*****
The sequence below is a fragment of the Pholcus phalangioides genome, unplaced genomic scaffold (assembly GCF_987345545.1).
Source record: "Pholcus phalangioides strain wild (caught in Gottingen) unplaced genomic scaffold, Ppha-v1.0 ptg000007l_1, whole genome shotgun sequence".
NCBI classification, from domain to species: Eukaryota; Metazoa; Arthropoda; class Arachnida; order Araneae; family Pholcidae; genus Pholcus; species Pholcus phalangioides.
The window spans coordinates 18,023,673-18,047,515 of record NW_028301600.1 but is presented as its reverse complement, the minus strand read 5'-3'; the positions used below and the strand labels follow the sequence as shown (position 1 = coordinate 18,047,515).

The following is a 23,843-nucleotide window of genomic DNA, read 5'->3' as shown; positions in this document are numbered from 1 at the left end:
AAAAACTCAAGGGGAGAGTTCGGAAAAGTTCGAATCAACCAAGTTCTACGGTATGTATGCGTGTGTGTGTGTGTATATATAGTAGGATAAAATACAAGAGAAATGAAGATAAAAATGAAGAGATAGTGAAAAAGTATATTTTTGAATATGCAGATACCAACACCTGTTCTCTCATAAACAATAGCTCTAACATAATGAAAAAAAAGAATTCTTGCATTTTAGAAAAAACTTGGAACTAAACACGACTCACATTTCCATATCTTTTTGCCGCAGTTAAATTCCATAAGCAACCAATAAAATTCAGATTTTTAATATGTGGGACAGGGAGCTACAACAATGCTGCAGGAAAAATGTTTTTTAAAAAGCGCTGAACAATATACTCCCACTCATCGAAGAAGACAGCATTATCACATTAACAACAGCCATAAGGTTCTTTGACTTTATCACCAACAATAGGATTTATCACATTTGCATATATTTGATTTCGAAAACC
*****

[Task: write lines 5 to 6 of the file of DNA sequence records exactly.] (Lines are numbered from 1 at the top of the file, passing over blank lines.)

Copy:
The following is a 23,843-nucleotide window of genomic DNA, read 5'->3' as shown; positions in this document are numbered from 1 at the left end:
AAAAACTCAAGGGGAGAGTTCGGAAAAGTTCGAATCAACCAAGTTCTACGGTATGTATGCGTGTGTGTGTGTGTATATATAGTAGGATAAAATACAAGAGAAATGAAGATAAAAATGAAGAGATAGTGAAAAAGTATATTTTTGAATATGCAGATACCAACACCTGTTCTCTCATAAACAATAGCTCTAACATAATGAAAAAAAAGAATTCTTGCATTTTAGAAAAAACTTGGAACTAAACACGACTCACATTTCCATATCTTTTTGCCGCAGTTAAATTCCATAAGCAACCAATAAAATTCAGATTTTTAATATGTGGGACAGGGAGCTACAACAATGCTGCAGGAAAAATGTTTTTTAAAAAGCGCTGAACAATATACTCCCACTCATCGAAGAAGACAGCATTATCACATTAACAACAGCCATAAGGTTCTTTGACTTTATCACCAACAATAGGATTTATCACATTTGCATATATTTGATTTCGAAAACC